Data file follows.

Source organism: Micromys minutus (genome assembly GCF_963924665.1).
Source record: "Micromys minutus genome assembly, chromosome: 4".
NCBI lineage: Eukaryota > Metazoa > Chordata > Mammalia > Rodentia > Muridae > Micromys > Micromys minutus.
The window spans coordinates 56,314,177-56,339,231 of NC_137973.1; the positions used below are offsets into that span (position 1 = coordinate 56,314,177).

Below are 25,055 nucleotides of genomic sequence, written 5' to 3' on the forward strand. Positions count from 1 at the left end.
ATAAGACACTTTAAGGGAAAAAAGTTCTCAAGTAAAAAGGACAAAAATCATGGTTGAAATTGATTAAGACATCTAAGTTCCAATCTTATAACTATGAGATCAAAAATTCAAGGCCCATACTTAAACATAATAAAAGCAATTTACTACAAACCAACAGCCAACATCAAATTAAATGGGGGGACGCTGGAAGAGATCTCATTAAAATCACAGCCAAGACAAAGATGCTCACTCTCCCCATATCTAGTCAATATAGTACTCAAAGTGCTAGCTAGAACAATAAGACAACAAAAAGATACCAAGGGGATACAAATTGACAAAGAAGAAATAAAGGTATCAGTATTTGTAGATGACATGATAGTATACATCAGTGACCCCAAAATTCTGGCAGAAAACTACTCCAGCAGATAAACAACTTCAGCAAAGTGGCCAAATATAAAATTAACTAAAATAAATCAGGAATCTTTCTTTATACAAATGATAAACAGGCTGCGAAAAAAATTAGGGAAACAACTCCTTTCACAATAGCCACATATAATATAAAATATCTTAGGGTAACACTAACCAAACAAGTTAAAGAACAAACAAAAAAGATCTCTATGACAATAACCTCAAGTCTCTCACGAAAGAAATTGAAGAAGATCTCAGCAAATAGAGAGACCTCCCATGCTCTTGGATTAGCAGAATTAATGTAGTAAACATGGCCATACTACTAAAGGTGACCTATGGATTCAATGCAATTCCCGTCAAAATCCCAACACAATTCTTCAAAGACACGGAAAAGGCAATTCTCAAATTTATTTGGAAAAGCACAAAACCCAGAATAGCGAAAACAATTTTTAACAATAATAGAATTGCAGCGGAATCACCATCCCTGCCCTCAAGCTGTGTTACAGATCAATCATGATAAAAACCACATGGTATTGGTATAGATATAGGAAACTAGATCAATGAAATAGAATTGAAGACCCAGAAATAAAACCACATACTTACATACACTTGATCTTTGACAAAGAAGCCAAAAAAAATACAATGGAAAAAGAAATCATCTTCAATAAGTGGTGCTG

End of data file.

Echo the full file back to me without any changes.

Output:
Source organism: Micromys minutus (genome assembly GCF_963924665.1).
Source record: "Micromys minutus genome assembly, chromosome: 4".
NCBI lineage: Eukaryota > Metazoa > Chordata > Mammalia > Rodentia > Muridae > Micromys > Micromys minutus.
The window spans coordinates 56,314,177-56,339,231 of NC_137973.1; the positions used below are offsets into that span (position 1 = coordinate 56,314,177).

Below are 25,055 nucleotides of genomic sequence, written 5' to 3' on the forward strand. Positions count from 1 at the left end.
ATAAGACACTTTAAGGGAAAAAAGTTCTCAAGTAAAAAGGACAAAAATCATGGTTGAAATTGATTAAGACATCTAAGTTCCAATCTTATAACTATGAGATCAAAAATTCAAGGCCCATACTTAAACATAATAAAAGCAATTTACTACAAACCAACAGCCAACATCAAATTAAATGGGGGGACGCTGGAAGAGATCTCATTAAAATCACAGCCAAGACAAAGATGCTCACTCTCCCCATATCTAGTCAATATAGTACTCAAAGTGCTAGCTAGAACAATAAGACAACAAAAAGATACCAAGGGGATACAAATTGACAAAGAAGAAATAAAGGTATCAGTATTTGTAGATGACATGATAGTATACATCAGTGACCCCAAAATTCTGGCAGAAAACTACTCCAGCAGATAAACAACTTCAGCAAAGTGGCCAAATATAAAATTAACTAAAATAAATCAGGAATCTTTCTTTATACAAATGATAAACAGGCTGCGAAAAAAATTAGGGAAACAACTCCTTTCACAATAGCCACATATAATATAAAATATCTTAGGGTAACACTAACCAAACAAGTTAAAGAACAAACAAAAAAGATCTCTATGACAATAACCTCAAGTCTCTCACGAAAGAAATTGAAGAAGATCTCAGCAAATAGAGAGACCTCCCATGCTCTTGGATTAGCAGAATTAATGTAGTAAACATGGCCATACTACTAAAGGTGACCTATGGATTCAATGCAATTCCCGTCAAAATCCCAACACAATTCTTCAAAGACACGGAAAAGGCAATTCTCAAATTTATTTGGAAAAGCACAAAACCCAGAATAGCGAAAACAATTTTTAACAATAATAGAATTGCAGCGGAATCACCATCCCTGCCCTCAAGCTGTGTTACAGATCAATCATGATAAAAACCACATGGTATTGGTATAGATATAGGAAACTAGATCAATGAAATAGAATTGAAGACCCAGAAATAAAACCACATACTTACATACACTTGATCTTTGACAAAGAAGCCAAAAAAAATACAATGGAAAAAGAAATCATCTTCAATAAGTGGTGCTG